Students and their families should start the college search and application process early, in order to establish a realistic timeline to meet deadlines both for college applications as well as applying for financial aid. It is recommended that students learn to utilize resources available to them. High school counselors as well as independent consultants are available to guide students to look at which college will be the right fit for them and then assist them in applying to the colleges and make that fit affordable.

While each family will have different choices to make when it comes to navigating the college admissions landscape of 2016 and beyond, here are just a few recommendations and insights on how to be prepared for all of the new things in the process.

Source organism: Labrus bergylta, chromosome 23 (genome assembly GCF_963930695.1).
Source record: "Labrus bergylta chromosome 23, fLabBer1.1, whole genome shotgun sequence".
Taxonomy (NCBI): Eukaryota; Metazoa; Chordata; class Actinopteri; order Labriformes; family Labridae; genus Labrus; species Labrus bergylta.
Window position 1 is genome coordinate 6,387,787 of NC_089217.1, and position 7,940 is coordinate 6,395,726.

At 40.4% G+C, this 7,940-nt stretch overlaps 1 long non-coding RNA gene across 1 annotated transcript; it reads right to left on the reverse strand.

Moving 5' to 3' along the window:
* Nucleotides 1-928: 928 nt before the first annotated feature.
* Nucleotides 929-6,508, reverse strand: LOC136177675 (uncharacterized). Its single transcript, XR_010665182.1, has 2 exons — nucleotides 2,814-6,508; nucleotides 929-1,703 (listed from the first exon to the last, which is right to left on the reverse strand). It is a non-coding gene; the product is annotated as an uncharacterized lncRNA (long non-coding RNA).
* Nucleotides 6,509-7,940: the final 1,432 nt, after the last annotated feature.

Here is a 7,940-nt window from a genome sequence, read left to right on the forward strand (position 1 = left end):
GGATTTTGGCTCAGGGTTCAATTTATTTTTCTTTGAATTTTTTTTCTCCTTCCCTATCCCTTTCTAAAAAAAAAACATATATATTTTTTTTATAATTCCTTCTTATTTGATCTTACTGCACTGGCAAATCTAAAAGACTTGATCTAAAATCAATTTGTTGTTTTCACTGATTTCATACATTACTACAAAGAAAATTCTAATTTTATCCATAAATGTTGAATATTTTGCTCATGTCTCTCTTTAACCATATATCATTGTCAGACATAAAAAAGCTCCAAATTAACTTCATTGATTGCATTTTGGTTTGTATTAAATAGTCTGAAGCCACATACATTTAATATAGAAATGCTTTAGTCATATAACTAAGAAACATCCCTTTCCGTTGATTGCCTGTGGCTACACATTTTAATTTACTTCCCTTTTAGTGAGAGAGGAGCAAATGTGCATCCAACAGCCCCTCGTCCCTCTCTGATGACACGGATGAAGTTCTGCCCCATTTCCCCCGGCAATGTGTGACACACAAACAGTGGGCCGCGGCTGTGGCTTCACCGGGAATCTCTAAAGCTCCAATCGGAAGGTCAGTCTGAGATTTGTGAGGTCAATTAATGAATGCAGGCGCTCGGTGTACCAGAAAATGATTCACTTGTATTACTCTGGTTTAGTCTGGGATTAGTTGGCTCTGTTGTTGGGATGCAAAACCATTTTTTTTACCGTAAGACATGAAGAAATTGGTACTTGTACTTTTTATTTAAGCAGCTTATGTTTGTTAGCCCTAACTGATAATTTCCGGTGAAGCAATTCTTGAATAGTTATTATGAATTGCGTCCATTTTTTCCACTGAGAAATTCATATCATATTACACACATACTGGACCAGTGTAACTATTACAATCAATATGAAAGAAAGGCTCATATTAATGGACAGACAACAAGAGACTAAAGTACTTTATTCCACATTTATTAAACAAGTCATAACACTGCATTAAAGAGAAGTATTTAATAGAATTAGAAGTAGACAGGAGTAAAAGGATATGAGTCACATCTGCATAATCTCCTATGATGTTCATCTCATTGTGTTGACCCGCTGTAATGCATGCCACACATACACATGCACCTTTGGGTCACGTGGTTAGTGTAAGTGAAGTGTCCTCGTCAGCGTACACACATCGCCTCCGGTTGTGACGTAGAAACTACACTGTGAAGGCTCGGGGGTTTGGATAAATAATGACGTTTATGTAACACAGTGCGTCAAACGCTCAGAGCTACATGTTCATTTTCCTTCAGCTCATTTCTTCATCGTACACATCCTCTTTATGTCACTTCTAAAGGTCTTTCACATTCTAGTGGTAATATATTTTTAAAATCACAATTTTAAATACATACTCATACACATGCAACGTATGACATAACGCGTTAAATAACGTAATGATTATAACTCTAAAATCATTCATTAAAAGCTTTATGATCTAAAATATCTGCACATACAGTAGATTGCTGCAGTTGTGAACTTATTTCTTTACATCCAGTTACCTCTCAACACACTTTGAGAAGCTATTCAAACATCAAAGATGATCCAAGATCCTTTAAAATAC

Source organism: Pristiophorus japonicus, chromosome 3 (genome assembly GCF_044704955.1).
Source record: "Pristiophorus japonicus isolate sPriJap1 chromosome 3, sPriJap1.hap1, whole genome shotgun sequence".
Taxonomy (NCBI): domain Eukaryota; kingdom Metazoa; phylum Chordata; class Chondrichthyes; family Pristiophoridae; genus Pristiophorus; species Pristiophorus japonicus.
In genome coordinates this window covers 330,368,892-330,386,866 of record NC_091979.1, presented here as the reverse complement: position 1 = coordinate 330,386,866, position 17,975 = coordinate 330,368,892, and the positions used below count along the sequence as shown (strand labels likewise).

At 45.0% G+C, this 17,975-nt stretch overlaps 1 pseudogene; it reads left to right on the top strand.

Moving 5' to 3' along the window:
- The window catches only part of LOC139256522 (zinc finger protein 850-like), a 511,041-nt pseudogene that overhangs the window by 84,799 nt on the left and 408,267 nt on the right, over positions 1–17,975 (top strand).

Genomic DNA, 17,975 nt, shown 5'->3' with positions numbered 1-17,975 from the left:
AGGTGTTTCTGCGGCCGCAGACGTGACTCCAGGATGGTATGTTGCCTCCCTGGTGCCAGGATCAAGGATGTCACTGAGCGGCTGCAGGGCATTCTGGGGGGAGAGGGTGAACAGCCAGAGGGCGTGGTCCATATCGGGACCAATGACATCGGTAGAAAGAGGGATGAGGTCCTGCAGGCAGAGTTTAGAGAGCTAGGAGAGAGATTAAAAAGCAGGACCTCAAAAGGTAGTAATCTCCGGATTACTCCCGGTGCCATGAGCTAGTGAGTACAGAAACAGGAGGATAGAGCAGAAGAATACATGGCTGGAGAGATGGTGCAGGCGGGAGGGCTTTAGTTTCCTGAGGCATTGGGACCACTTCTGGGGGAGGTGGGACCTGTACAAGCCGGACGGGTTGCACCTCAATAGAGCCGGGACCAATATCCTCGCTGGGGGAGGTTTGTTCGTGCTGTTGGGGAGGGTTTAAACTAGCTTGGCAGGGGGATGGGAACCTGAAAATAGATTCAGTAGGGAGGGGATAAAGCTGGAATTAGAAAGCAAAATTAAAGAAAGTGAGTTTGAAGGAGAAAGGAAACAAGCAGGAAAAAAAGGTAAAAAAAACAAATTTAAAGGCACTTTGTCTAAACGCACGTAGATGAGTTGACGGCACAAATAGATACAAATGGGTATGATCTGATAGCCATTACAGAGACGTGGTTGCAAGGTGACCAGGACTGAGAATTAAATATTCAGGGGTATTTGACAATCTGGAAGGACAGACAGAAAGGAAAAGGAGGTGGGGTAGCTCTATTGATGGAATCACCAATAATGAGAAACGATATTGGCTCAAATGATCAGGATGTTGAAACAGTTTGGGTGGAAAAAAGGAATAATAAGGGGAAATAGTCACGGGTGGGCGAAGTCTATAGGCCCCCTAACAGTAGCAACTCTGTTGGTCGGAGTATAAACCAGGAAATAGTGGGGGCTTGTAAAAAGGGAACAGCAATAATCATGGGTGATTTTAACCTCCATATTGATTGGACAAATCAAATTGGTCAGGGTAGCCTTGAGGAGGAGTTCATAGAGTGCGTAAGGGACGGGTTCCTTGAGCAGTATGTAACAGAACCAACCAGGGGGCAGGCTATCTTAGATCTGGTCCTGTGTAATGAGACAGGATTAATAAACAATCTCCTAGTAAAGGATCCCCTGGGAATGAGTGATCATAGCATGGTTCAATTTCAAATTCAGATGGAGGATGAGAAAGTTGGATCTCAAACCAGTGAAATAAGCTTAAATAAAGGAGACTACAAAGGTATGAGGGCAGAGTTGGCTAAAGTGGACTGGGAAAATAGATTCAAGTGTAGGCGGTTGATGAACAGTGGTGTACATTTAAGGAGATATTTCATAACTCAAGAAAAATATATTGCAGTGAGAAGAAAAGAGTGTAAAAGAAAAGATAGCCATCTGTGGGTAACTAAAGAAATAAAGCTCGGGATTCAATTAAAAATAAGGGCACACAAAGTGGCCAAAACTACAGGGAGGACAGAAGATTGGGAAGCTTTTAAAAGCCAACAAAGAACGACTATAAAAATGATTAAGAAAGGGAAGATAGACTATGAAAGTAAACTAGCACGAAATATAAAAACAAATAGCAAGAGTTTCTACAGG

1. The redesigned SAT and revised ACT: when it comes to preparing for these standardized tests, it’s wise to start early – not necessarily with actual studying but with the preliminary process and planning that will make the actual studying a success.  Students can take mock tests before or early in their junior year to get a feel for the revised tests and determine which one is right for them.  Experiencing the tests first hand through mock testing is a fantastic way to break through the rumor mill about which one is harder to figure out which one works best for you and the way you problem-solve.  Students can also plan ahead, looking at their junior year course load and activities to incorporate the testing process during a semester or period of months where it won’t be impossible to fit it.